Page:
In her role as executive dean of the School of Medicine at the University of Kansas, Deborah E. Powell, M.D., instituted the Professionalism Initiative to foster the "preservation of true medical professionalism that not only embraces science and technology, but also the human element."
Deborah Powell was born on in 1939, in Lynn, Massachusetts. She graduated cum laude from Radcliffe College with a bachelor of arts degree in Latin and English, then spent a year at the University of Gothenburg School of Medicine in Sweden. She obtained her M.D. from Tufts University School of Medicine in Boston in 1965. She completed her internship in pathology at Georgetown University Medical Center , followed by a three-year residency at the National Cancer Institute's Pathologic Anatomy Branch. Dr. Powell was an assistant professor, then associate professor, at Georgetown before being made director of Diagnostic Pathology at the University of Kentucky in 1976. While teaching at the University of Kentucky College of Medicine, she was a three-time winner of the American Medical Students Association's Golden Apple Award, in 1979, 1981, and 1982. She was promoted to departmental vice-chair and full professor of pathology in 1980. In 1988, she was named chair of the department of Pathology and Laboratory Medicine.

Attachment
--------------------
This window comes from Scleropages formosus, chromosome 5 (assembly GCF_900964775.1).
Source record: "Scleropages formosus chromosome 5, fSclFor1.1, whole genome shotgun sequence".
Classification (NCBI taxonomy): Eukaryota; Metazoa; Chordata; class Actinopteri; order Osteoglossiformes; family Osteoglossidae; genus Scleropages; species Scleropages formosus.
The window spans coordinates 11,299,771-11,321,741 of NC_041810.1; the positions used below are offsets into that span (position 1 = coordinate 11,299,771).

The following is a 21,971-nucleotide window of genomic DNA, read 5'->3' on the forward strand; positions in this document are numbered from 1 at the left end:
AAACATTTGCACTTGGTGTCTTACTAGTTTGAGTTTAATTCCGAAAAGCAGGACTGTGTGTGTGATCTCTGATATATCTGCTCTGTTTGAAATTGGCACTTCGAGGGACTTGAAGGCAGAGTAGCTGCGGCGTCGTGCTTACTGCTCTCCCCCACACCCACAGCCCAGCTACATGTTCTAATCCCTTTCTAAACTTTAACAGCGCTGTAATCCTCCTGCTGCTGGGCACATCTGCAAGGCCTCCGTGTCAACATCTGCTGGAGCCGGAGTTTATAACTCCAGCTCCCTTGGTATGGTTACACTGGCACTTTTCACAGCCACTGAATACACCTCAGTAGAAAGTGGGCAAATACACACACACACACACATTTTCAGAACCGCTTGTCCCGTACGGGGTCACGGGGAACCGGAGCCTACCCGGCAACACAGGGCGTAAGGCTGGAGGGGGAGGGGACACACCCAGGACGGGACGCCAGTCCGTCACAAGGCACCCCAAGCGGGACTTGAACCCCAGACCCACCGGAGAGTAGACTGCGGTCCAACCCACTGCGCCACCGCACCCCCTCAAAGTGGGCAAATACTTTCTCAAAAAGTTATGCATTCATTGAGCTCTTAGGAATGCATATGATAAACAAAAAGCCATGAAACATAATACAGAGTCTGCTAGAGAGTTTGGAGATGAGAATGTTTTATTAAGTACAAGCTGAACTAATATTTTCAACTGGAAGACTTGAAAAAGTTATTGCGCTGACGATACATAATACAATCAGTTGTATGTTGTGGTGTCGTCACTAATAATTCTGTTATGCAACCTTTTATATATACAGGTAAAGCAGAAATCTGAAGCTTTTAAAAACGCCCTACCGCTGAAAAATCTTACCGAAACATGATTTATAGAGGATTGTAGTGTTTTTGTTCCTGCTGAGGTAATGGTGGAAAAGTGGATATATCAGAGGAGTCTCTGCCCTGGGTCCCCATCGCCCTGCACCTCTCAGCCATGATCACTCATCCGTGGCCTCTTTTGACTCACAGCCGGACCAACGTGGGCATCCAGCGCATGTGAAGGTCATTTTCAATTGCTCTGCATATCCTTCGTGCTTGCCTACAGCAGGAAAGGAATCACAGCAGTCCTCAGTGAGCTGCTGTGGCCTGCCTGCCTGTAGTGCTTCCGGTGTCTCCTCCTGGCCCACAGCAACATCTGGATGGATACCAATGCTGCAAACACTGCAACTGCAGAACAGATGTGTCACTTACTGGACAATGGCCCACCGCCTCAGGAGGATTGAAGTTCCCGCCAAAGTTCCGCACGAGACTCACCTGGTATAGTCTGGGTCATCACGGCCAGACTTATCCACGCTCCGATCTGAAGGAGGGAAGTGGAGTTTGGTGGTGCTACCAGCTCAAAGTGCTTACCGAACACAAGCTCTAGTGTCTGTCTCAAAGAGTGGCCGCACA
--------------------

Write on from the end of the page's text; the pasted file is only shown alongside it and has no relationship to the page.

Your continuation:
In April 1997, Dr. Powell was named executive dean of the University of Kansas School of Medicine and vice chancellor for Clinical Affairs. One of her most exciting innovations has been the introduction of the Professionalism Initiative to foster the integration of the art and science of medicine. Powell believes "Good medicine must be a balance of high tech and high touch. Good science can be taught, but the art of medicine must be modeled."
When Dr. Deborah Powell was named president of the United States and Canadian Academy of Pathology (USCAP) in 2000, Dr. Fred Silva, executive director of the Academy described it as a "tremendous...well deserved honor." USCAP is the oldest pathology association in North America and the largest of the International Academy of Pathology's fifty-four worldwide divisions. Silva noted that Powell "has been involved in every aspect of academic medicine and she is a respected national leader. You could say, 'She has done it all.' " In October 2002, Dr. Powell was made dean of the University of Minnesota School of Medicine.
Debra Powell was elected to the Institute of Medicine in 2000, was an elected trustee of the American Board of Pathology, and was a member of the Association of American Medical Colleges (AAMC) Women in Medicine Coordinating Committee from 1992 to 1995. She has also been a member of the National Institutes of Health's Advisory Council, Office of Research on Women's Health, since 1999.